Our tourism system is broken – time to customize

tourism greece

(Alessandra Caretto, Unsplash)

This article is brought to you thanks to the collaboration of The European Sting with the World Economic Forum.

Author: Robert Govers, Author


Are we unwillingly killing the geese that lay the golden eggs? The communities that tourists want to visit are increasingly under pressure from tourism. Essentially, no one person is liable. Human beings want to travel; who can blame them? Hoteliers are happy to provide beds, that’s their business. Food and beverage providers and museums welcome the additional spending to supplement the revenue they earn from locals. Policymakers are happy with the jobs created and hence accept visitors using public services and spaces.

All good, as long as the locals don’t complain, the jobs provide careers with perspective, service providers make healthy profits, and the local ecology is not vandalized. Unfortunately, today, none of this is true.

An old system

Why is the tourism system broken? Well, younger generations probably have a hard time imagining this, but the tourism system was built in a way that was completely opaque; a time without the internet. How would a traveler compare and book flights, accommodation or any other part of an itinerary? The answer is, of course, they wouldn’t. A tour operator and/or travel agent would do it for them.

So, as travelers were in the dark, we created global brands for them to put their faith in. Global-travel trade brands, hospitality brands, airline brands. All of that made complete sense as ways to build reliability, trustworthiness and consistency in an opaque market. Even attractions have become global brands (Disney, Madame Tussauds, Guggenheim, The Dungeons). All global brands dominating destination brands.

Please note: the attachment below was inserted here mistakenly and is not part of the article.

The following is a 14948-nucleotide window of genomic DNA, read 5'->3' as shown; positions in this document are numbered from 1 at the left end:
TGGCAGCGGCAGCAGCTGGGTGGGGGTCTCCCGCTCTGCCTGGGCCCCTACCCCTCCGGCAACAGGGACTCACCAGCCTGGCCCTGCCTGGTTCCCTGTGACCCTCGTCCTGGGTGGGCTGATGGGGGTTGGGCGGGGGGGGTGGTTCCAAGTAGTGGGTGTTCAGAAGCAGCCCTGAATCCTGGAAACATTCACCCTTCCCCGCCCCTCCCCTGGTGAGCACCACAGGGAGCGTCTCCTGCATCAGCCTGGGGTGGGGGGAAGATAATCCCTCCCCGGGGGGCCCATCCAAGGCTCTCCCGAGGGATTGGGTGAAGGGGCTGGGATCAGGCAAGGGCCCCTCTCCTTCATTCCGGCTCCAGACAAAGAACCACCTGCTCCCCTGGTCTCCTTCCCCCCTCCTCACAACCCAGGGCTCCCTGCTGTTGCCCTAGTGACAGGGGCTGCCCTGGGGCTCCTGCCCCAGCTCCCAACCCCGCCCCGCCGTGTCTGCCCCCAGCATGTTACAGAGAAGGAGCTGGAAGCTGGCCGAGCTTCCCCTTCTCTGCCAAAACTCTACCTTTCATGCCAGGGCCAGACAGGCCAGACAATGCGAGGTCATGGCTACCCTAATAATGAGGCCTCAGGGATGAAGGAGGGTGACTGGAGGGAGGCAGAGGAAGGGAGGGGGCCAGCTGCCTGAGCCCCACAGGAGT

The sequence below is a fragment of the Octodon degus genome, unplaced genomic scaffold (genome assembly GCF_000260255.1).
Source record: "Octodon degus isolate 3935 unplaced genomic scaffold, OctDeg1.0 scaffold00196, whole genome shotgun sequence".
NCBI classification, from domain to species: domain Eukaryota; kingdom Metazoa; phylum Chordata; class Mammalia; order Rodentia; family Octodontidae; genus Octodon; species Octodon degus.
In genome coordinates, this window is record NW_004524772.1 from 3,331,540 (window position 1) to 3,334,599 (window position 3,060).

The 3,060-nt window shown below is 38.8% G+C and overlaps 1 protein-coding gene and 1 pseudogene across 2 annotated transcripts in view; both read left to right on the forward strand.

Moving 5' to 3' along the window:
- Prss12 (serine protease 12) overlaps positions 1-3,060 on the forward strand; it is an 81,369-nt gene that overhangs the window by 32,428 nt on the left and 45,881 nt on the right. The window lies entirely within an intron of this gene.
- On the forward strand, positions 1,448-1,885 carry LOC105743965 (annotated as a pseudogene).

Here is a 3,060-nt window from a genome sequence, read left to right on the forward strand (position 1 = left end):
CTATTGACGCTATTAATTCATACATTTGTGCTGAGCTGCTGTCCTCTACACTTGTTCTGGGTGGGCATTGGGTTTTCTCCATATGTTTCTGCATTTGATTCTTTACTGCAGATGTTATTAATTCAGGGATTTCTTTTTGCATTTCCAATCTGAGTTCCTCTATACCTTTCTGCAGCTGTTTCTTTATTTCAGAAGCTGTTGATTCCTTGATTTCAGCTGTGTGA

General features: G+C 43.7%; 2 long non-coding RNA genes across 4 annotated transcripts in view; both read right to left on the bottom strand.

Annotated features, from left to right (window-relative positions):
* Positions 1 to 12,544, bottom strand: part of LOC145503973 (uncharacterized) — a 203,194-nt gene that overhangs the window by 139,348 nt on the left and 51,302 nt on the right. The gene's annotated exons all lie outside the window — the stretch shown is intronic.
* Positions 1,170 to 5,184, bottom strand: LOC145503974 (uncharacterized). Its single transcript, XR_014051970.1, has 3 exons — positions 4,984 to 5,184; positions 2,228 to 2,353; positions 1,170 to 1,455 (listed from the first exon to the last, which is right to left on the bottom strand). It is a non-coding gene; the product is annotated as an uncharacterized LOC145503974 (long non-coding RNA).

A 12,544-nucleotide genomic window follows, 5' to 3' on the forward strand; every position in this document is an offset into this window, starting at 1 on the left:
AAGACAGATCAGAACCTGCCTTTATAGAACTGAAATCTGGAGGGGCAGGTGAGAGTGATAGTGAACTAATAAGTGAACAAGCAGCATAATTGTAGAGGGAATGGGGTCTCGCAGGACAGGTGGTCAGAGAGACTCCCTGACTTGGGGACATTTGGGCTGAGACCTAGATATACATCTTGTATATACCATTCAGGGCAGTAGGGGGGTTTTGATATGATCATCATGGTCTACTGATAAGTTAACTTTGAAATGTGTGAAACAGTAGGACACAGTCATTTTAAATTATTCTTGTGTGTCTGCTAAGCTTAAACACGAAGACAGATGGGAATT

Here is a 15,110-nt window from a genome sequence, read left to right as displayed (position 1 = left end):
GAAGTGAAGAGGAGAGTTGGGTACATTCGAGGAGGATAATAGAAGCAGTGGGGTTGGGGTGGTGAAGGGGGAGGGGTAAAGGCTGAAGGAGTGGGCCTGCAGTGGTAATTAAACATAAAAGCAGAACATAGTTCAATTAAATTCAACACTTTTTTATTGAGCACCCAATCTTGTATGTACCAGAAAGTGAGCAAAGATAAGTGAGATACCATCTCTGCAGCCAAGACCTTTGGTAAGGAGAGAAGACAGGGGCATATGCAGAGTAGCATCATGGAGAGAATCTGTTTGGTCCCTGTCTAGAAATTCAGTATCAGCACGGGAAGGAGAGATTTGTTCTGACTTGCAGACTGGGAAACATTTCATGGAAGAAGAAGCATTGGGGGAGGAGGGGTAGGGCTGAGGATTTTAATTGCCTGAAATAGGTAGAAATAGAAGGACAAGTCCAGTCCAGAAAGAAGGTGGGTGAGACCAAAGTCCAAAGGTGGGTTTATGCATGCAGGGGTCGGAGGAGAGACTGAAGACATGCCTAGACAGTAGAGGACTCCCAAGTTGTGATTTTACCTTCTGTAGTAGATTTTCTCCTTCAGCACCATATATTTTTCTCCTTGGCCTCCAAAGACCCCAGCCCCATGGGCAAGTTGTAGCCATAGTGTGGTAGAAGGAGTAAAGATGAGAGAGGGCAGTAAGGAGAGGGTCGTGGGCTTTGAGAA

In addition, in order to protect consumers in such an opaque system, many governments created legislation that would establish legal liability for tour operators and travel agents if their clients were able to prove that they were provided with misleading information. As a result, the travel trade created a system of standardized information; a fact-based system like the usual star-classification system that described the offering in objectified terms: a hotel x meters from the beach, with rooms of y square meters in a destination with z hours of sunshine in a year on average. So, in such a system with packaged products, consumers would start to compare offerings only on packaging (brand) and price. Hey presto, the commodification of travel in which the destination has become virtually irrelevant.

Disposable destinations

We created a system in which destinations have become disposable gadgets – public commodities. The travel trade was forced to do that; we can’t really hold them accountable. Airlines don’t really care and they shouldn’t; they are in the business of moving people around. Today’s online booking engines don’t care; they are just brokers. And in the meantime, travelers compare offerings largely on price, continuing the downward spiral of profits, wages and uncompensated social and ecological impacts. The outdated complex system of commodification we created makes it hard to charge price premiums, even for destinations that face dramatic overtourism.

So which parts of the system should care? The hospitality industry should. With the online review systems, as the successes of Airbnb and boutique hotels have shown, the relevance of standardization of global hospitality brands has diminished. They are now being judged – partly – on the basis of how they integrate their services into the local experience of place. Also, the travel trade should care. If they don’t start to specialize and sell truly enhanced experiences, that one can’t buy everywhere else, they will lose their relevance altogether. Today, we need customized authenticity in sustainable destinations, not homogeneity. In other words: everyone should care.

Community reputation

Still, unfortunately, today, travel continues to be seen as a standardized, supply-driven commodity. Mass advertising shows that many destinations really don’t have a clue about who their potential guests are and what experiences they are looking for, or have never really gone through the trouble of finding out. Destination brands (or rather, their logos and slogans) continue to be used just to sell more airline seats and hotel beds, not to actually build community reputation.